eTail Germany 2020

09 - 11 March, 2020

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Winning the Personalisation Race: How Adidas Created 30,000 Personalised Videos for Boston Marathon Runners


11/15/2019




Enhancing the customer experience and boosting sales through personalisation are goals that many in the retail sector are actively pursuing. However, only a few organisations are truly managing to accomplish this feat. A notable exception in recent years has been the sportswear maker Adidas.

In a campaign dubbed "Here to Create Legend", Adidas succeeded in creating personalised videos for each participant in the 2018 Boston Marathon. This was a marathon endeavour in itself, but one which was achieved through the formation of strategic partnerships – and with beneficial results.

"Here to Create Legend"

For Adidas, 2018 marked the 30th year of its partnership with the Boston Athletic Association. To commemorate this anniversary, the sportswear giant undertook a marketing effort centred around the Boston Marathon – an event which was itself celebrating its 122nd year of existence.

As a sponsor for the marathon, Adidas was looking for a way to create a more meaningful connection with both participants and viewers.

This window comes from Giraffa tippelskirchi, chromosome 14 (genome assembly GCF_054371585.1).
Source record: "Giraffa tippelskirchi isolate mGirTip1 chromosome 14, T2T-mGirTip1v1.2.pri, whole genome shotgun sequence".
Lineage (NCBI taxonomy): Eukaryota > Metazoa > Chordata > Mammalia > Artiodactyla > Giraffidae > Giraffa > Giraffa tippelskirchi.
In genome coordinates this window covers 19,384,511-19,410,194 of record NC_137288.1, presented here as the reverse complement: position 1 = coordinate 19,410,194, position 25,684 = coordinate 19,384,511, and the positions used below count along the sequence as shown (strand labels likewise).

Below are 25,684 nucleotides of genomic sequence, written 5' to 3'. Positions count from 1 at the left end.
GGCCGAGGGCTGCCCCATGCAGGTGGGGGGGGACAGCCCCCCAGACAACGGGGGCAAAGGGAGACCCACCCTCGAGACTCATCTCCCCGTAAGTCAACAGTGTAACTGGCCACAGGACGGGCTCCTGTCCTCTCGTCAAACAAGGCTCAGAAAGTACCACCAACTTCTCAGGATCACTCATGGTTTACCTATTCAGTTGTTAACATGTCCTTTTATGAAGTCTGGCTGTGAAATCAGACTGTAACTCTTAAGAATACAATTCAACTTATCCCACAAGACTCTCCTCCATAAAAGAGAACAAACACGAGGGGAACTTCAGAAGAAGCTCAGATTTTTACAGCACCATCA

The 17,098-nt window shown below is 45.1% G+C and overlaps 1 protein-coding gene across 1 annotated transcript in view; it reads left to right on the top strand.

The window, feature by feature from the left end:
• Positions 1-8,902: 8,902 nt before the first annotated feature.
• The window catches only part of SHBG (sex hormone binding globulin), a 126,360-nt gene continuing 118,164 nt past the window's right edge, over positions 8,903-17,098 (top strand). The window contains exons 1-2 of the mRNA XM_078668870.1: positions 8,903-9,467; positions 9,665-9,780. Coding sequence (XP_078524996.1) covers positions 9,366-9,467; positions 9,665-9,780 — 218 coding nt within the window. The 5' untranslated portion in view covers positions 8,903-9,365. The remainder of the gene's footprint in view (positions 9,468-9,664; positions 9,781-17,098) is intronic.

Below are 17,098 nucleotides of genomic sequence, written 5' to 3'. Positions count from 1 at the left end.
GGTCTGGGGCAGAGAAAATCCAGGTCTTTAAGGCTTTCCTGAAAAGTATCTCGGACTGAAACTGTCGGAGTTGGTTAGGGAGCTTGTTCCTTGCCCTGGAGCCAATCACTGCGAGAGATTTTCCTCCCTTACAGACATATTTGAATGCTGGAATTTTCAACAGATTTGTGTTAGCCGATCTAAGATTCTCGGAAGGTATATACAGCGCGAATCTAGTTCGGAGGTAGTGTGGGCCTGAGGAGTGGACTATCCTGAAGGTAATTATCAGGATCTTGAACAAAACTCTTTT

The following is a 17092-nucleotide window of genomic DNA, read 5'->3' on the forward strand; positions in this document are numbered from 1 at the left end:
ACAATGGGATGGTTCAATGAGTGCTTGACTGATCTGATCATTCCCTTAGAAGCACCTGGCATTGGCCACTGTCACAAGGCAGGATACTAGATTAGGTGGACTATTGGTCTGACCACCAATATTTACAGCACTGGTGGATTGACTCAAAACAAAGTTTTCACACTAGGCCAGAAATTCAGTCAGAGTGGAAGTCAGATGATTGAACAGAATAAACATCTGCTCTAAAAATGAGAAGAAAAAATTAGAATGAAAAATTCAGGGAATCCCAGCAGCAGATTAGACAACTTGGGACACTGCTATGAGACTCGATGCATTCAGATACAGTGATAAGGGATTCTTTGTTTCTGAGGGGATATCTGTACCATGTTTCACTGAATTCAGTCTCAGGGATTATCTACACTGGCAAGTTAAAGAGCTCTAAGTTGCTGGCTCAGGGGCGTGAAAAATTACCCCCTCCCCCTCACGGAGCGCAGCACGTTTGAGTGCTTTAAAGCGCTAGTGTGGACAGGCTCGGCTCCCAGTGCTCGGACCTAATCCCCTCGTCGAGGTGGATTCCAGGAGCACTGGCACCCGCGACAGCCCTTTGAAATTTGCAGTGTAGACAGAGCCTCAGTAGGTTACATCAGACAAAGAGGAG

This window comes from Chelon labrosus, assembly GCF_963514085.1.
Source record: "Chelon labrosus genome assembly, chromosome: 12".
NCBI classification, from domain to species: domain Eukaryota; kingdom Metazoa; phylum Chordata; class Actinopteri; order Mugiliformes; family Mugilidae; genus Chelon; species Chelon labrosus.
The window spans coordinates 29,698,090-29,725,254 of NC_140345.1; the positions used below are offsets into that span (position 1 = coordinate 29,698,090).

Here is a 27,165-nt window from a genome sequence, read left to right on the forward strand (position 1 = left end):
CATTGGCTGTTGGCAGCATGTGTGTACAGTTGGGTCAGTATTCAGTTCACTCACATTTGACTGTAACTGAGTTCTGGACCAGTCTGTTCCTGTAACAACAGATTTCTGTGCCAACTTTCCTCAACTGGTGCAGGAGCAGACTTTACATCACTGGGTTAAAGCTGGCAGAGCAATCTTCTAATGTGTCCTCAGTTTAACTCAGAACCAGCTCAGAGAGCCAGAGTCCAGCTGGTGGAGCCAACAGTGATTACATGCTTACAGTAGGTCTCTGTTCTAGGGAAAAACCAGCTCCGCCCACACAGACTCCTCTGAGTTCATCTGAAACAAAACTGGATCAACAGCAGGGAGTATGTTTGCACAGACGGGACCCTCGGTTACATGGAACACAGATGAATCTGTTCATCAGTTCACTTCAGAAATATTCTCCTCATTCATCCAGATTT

With its "Here to Create Legend" campaign, Adidas committed to creating personalised videos for each of the registered runners – a field of more than 30,000 individuals – and to having those videos available to view a few hours after they all crossed the finish line.

A Physical and Technological Challenge for Adidas

The videos would be both a memento of the event, and a token of appreciation of each participant’s contribution to it. In the words of Scott Frost, Digital Marketing Manager for Adidas Running in the US, “The Boston Marathon is no easy feat in either qualifying or meeting the charity parameters, and those who made it had to be creative in their own lives to make it there.”




To fulfil the promise of their campaign, Adidas needed to shoot 30,000 unique videos around a crowded race course – over 26.2 miles. Event management and course logistics meant that camera positions couldn’t be finalised until the morning of the race.

Even for seasoned veterans of the sport, the Boston Marathon is a daunting challenge. The 2018 edition took place in freezing rain, just to complicate matters a little further.

A Collaborative, Marathon Effort

To meet these challenges, Adidas enlisted the aid of the Grow agency, a rapid-fire video personalisation platform, and its parent organisation Idomoo, a vendor whose Personalised Video as a Service platform, or PVaaS, claims to be able to render video at 10 times real-time speed.

According to Drew Ungvarsky, CEO and Executive Creative Director of Grow, “Our idea was to harness the power of 30,000 runners – generating data from the very race bibs that sport the Adidas logo– and transform the entire race into a creation engine.”

How Adidas Used Technology to Meet the Challenges